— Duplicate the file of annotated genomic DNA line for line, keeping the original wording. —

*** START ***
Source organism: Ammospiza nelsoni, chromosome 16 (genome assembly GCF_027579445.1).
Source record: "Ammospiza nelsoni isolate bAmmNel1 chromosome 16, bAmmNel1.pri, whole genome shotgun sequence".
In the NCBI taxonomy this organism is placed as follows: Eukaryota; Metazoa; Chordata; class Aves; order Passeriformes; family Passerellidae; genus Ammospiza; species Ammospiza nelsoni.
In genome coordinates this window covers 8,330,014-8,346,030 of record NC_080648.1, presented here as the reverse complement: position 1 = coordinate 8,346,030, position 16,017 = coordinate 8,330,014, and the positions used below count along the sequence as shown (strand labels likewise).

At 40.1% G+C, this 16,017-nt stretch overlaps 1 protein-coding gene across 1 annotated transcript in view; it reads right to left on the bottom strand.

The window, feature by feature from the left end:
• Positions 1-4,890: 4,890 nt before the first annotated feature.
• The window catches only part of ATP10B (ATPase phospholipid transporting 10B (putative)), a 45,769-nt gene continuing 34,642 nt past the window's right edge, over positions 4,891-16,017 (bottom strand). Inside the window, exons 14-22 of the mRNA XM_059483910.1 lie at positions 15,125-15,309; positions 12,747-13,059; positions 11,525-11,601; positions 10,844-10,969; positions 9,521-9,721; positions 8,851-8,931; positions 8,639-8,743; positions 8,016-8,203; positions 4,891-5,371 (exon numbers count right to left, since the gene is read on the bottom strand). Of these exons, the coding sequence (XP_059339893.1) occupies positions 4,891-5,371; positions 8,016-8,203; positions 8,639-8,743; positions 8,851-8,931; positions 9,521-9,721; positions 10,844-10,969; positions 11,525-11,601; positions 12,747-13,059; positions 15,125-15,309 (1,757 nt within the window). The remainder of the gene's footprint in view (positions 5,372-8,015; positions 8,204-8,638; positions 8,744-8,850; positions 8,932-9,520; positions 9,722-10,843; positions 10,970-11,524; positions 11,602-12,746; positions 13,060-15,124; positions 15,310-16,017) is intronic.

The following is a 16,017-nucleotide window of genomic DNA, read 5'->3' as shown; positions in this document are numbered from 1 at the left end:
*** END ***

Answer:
Source organism: Ammospiza nelsoni, chromosome 16 (genome assembly GCF_027579445.1).
Source record: "Ammospiza nelsoni isolate bAmmNel1 chromosome 16, bAmmNel1.pri, whole genome shotgun sequence".
In the NCBI taxonomy this organism is placed as follows: Eukaryota; Metazoa; Chordata; class Aves; order Passeriformes; family Passerellidae; genus Ammospiza; species Ammospiza nelsoni.
In genome coordinates this window covers 8,330,014-8,346,030 of record NC_080648.1, presented here as the reverse complement: position 1 = coordinate 8,346,030, position 16,017 = coordinate 8,330,014, and the positions used below count along the sequence as shown (strand labels likewise).

At 40.1% G+C, this 16,017-nt stretch overlaps 1 protein-coding gene across 1 annotated transcript in view; it reads right to left on the bottom strand.

The window, feature by feature from the left end:
• Positions 1-4,890: 4,890 nt before the first annotated feature.
• The window catches only part of ATP10B (ATPase phospholipid transporting 10B (putative)), a 45,769-nt gene continuing 34,642 nt past the window's right edge, over positions 4,891-16,017 (bottom strand). Inside the window, exons 14-22 of the mRNA XM_059483910.1 lie at positions 15,125-15,309; positions 12,747-13,059; positions 11,525-11,601; positions 10,844-10,969; positions 9,521-9,721; positions 8,851-8,931; positions 8,639-8,743; positions 8,016-8,203; positions 4,891-5,371 (exon numbers count right to left, since the gene is read on the bottom strand). Of these exons, the coding sequence (XP_059339893.1) occupies positions 4,891-5,371; positions 8,016-8,203; positions 8,639-8,743; positions 8,851-8,931; positions 9,521-9,721; positions 10,844-10,969; positions 11,525-11,601; positions 12,747-13,059; positions 15,125-15,309 (1,757 nt within the window). The remainder of the gene's footprint in view (positions 5,372-8,015; positions 8,204-8,638; positions 8,744-8,850; positions 8,932-9,520; positions 9,722-10,843; positions 10,970-11,524; positions 11,602-12,746; positions 13,060-15,124; positions 15,310-16,017) is intronic.

The following is a 16,017-nucleotide window of genomic DNA, read 5'->3' as shown; positions in this document are numbered from 1 at the left end: